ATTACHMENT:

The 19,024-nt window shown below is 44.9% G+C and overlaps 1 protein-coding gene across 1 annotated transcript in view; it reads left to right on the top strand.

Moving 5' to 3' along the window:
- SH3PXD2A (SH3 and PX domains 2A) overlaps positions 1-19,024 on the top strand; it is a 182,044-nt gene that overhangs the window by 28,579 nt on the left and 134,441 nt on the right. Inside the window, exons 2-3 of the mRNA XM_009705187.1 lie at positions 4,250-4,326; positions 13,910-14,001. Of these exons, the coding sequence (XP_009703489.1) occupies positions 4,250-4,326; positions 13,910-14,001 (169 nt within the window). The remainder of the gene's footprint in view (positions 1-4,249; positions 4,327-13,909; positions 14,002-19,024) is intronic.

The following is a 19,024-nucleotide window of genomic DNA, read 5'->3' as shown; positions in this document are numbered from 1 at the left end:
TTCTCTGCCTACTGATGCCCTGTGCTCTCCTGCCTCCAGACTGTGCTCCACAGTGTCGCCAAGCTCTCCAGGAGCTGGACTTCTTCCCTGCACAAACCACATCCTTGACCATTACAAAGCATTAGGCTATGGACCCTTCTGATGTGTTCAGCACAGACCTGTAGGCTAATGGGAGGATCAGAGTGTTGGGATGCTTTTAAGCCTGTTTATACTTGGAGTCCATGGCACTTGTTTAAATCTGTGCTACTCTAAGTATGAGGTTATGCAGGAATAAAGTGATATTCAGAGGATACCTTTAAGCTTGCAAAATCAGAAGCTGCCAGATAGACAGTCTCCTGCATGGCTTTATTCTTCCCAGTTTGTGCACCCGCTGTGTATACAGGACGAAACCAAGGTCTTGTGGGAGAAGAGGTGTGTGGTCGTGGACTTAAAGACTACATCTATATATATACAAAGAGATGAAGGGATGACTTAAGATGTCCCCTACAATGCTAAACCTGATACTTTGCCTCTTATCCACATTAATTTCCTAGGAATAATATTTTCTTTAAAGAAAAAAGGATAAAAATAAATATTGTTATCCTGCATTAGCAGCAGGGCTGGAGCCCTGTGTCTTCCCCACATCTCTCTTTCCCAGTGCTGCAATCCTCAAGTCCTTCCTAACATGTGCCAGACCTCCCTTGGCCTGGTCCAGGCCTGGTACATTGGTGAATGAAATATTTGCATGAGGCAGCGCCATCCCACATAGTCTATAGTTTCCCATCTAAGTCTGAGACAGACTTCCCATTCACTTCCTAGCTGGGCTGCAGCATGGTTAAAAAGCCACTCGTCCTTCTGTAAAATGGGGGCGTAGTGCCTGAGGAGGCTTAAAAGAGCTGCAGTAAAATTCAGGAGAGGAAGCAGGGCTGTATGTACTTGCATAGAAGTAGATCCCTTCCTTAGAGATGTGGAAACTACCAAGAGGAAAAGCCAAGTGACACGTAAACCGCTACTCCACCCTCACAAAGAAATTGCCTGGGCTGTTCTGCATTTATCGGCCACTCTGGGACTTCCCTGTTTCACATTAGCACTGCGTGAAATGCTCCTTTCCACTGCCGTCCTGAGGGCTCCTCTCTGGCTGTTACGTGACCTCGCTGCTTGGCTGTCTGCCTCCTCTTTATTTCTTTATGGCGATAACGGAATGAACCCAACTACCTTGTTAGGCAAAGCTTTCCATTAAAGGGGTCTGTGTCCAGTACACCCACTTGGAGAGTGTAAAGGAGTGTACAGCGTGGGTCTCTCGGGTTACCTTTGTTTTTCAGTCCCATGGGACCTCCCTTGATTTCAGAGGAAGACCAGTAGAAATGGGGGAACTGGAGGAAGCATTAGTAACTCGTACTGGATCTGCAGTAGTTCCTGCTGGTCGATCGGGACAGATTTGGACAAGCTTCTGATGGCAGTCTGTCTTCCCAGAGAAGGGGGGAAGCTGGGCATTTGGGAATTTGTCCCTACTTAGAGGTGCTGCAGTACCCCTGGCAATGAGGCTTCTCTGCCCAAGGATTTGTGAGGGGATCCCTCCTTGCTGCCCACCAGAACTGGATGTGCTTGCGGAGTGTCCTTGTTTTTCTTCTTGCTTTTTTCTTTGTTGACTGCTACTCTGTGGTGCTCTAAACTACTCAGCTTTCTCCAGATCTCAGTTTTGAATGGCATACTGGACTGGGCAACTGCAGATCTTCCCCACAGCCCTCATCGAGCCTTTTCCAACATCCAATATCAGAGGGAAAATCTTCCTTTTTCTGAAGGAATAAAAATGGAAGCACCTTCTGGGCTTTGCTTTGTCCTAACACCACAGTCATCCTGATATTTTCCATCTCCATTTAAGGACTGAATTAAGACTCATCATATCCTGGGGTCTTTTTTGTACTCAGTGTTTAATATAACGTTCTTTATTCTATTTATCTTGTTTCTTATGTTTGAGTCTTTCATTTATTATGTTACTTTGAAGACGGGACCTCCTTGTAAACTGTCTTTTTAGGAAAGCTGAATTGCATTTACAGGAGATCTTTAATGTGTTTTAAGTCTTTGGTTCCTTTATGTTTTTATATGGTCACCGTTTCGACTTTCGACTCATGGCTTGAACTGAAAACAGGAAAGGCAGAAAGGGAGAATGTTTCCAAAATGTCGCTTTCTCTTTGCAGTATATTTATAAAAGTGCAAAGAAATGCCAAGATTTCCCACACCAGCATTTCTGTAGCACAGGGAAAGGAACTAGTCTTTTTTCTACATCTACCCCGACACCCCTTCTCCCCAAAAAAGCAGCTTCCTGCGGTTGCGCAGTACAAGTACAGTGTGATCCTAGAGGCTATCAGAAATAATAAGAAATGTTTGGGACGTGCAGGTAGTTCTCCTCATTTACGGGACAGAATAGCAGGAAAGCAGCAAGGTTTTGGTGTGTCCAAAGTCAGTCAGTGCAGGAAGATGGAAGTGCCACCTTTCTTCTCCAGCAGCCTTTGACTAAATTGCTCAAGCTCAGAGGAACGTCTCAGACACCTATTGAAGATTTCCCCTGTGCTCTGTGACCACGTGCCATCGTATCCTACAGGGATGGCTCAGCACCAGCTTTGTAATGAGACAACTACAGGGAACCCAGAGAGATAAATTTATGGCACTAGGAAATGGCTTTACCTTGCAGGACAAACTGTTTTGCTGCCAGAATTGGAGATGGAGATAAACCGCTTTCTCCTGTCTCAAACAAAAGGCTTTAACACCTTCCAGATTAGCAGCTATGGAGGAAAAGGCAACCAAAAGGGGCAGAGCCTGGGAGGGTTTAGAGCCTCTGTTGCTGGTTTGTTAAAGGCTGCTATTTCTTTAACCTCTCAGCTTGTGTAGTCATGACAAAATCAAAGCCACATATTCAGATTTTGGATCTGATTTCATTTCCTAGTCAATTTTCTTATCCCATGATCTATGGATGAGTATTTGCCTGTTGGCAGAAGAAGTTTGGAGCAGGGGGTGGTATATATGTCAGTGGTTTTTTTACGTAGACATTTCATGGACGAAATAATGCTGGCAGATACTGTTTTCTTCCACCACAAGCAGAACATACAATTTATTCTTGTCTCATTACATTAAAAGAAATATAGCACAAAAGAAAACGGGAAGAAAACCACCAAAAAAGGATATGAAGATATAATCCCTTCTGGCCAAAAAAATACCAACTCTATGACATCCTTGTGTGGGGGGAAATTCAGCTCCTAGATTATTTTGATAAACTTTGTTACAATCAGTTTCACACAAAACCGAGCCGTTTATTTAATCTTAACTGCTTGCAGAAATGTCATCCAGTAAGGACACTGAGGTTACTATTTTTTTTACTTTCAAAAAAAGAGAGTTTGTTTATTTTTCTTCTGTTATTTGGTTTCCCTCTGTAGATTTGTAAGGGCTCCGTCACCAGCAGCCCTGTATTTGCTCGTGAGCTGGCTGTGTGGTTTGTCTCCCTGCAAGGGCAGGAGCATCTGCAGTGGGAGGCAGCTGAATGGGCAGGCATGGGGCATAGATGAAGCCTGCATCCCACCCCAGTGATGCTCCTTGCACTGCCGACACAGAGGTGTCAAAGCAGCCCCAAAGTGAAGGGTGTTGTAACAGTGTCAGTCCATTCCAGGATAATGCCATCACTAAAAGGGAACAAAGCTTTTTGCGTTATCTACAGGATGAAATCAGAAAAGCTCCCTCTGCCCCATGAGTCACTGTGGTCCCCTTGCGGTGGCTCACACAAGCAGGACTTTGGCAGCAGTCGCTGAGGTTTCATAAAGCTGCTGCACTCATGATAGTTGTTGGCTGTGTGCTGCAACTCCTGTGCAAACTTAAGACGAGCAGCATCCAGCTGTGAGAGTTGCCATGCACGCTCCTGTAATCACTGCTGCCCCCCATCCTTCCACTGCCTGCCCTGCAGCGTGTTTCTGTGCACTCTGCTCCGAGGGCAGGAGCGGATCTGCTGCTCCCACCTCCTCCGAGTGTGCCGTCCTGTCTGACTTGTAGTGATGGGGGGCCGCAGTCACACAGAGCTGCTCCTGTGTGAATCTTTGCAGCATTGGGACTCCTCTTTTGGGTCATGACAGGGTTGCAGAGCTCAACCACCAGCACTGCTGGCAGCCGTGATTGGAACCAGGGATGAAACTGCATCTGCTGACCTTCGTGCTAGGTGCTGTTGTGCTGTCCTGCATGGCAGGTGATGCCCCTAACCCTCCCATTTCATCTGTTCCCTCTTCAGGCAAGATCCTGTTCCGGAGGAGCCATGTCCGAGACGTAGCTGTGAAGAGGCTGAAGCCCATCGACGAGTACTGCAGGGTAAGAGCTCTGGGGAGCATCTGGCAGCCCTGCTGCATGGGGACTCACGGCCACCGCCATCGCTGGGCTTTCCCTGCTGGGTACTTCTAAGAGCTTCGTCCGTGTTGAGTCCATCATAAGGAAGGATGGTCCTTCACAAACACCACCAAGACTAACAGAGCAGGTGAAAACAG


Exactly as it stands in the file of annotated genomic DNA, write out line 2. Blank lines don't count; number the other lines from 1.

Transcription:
Moving 5' to 3' along the window: